Tyler Sigman's Crows - Junk Spirit Games
Crows of the Obsidian Wastes give off mana collected in magical stones.
Have you joined our Shared Dream?
The nightmare continues, and you brought your friends along for the ride...
Theme and What is it?
So, board games are by and large, flat.
Dave Schultze decided that should not be the case. Why be a flat earther when you can see the world in 3d? This was the question on Mr. Schutlze’s mind, and though I had not given much thought to it, was an adequate description of most of the board game market, Tridimensional Star Trek Chess aside.
Ultimately, the game plays like amped up checkers. You have pawn, and kings, and kings can do more than pawns. Movement is not limited to two dimensional space.
Saying what it plays like is a departure from the feel of playing it though. You are doing much of the same things, but you are not simply changing how you do them, but in what space you are doing the action. Lines take on new shape in Matrix.
I am a fan of abstract games generally. I like how they move and function, and that they do not require a theme to be fun. Many games that are highly themed are just a step up from what the board game hobby calls abstract.
Here, there is no theme whatsoever, and the idea is as simple as can be, what if you took and old idea, and made it 3d.
Game Build Quality
This game is “just” plastic. But, that being said, it is all very well done, and feels solid. I never got the feeling that when I was moving pieces around, that I would upset the board, or that it was made cheaply.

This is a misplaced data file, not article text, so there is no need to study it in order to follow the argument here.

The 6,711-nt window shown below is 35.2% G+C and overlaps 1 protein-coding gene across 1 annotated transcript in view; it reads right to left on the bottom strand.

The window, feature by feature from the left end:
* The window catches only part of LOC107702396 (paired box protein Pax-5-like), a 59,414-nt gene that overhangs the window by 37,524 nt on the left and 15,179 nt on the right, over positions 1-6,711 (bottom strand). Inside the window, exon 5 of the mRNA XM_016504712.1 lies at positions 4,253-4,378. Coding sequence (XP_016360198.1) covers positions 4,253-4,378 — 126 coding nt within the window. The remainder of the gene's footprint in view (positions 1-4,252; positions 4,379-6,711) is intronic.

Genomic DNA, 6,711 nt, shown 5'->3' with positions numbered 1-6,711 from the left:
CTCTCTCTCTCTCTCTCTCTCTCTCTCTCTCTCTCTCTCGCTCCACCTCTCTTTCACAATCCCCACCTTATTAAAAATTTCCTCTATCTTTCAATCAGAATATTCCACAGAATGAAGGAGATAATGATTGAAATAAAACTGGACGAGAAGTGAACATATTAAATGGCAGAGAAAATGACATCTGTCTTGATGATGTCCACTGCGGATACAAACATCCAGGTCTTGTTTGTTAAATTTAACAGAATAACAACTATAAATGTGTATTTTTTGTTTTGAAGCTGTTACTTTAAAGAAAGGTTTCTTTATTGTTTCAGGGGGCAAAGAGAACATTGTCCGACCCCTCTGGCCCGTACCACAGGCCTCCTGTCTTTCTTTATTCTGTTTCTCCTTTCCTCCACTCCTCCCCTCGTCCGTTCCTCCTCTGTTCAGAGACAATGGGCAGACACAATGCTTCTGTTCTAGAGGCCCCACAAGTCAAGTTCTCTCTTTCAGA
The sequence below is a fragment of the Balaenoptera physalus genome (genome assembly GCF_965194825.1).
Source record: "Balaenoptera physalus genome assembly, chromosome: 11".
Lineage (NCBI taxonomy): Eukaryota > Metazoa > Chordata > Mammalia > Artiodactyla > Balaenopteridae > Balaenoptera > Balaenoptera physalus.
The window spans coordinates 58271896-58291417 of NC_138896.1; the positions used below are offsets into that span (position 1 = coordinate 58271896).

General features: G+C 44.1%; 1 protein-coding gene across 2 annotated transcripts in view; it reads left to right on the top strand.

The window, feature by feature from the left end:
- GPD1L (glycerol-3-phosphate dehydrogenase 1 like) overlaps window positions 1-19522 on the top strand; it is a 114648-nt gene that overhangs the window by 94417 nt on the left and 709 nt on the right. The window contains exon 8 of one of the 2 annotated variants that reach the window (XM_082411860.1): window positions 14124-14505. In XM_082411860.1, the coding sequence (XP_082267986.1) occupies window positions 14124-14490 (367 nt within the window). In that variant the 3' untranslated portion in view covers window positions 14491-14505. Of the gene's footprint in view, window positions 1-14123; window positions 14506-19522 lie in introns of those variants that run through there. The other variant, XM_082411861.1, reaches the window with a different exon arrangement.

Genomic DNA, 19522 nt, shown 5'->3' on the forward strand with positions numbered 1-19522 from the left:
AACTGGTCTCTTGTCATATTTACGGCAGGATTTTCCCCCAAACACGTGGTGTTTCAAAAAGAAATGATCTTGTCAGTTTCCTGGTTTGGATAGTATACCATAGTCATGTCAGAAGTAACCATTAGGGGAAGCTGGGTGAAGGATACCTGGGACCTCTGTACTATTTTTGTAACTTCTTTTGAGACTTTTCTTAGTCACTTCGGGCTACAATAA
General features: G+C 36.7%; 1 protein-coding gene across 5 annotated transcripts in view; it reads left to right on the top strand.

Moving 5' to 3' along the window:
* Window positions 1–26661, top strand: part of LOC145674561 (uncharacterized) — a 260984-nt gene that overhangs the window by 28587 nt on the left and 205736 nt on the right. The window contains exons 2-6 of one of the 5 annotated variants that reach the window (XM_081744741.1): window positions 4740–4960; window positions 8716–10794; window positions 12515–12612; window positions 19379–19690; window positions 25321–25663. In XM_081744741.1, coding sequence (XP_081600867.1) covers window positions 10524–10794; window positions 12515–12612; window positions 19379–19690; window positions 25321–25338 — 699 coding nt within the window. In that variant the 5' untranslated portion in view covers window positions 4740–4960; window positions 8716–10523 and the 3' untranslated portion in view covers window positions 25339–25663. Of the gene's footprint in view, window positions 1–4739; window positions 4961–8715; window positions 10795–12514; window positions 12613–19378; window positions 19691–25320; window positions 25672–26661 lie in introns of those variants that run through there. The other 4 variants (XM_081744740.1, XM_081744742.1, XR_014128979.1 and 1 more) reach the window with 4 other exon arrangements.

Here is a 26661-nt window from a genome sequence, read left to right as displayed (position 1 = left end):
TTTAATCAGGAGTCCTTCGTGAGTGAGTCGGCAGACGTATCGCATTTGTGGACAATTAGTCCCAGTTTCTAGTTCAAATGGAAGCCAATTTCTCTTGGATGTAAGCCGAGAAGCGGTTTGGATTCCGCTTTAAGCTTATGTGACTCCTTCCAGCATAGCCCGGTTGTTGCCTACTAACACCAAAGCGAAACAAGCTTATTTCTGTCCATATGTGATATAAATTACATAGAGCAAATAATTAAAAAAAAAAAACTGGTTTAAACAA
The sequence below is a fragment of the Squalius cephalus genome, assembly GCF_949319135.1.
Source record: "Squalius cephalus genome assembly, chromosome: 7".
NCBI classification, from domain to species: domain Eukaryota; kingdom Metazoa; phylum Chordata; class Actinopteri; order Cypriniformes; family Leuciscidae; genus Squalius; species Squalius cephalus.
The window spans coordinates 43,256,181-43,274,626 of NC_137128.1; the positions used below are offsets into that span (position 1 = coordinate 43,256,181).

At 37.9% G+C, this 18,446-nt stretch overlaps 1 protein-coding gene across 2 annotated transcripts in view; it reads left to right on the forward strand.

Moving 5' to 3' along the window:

This in an industry of cardboard, is pretty smart. That being said, though I understand the idea of the game being modular, I would have appreciated three solid main boards. My presumption is that it was both not cost effective for the extra mold, and did not offer additional stability.
I know that games, like a lot of things, are the “baby” of the designer. Which is why, from a practical point of view, I have a strong distaste for bad moutjing anyone’s “art”.
Here, the reason for that preface, is that the game is functional, and has little art, besides perhaps the pawn/King. I love abstract, but so many of them do not focus on the art. From a practical point of view, I get it. From a I’m a geek point of view, I want every box to look great on the shelf. Gridopolis Matrix, also, does not rely much on the art side of the equation.
I think I am being very nit-picky, but it is a concern I have as a geek.
Do you have fond memories of playing checkers with your grandpa, but want something fresh? Gridopolis Matrix might fill that void for you.
Age Range & Weight
6+. I think the number is nearly spot on.
However, do not be surprised when the game’s 3D element stumps younger players. Spatial awareness develops differently in different kids. You know the person who is 40 and still a klutz. Sp atial Awareness.
I think Gridopolis Matrix could be a quite astute take at a mechanic that we all should be curious about, an awareness of 3D surroundings. Honestly, people that can remember the best combination of things in a game about terraforming, may not be able to see a place their pawn can jump, or think about the king that can move twice.
Mr. Schultze has created something special, in what appears to be the first game in a line of games. It begs the question, what is next, and can it produce a logical and interesting approach to other titles that are abstract and have become stale.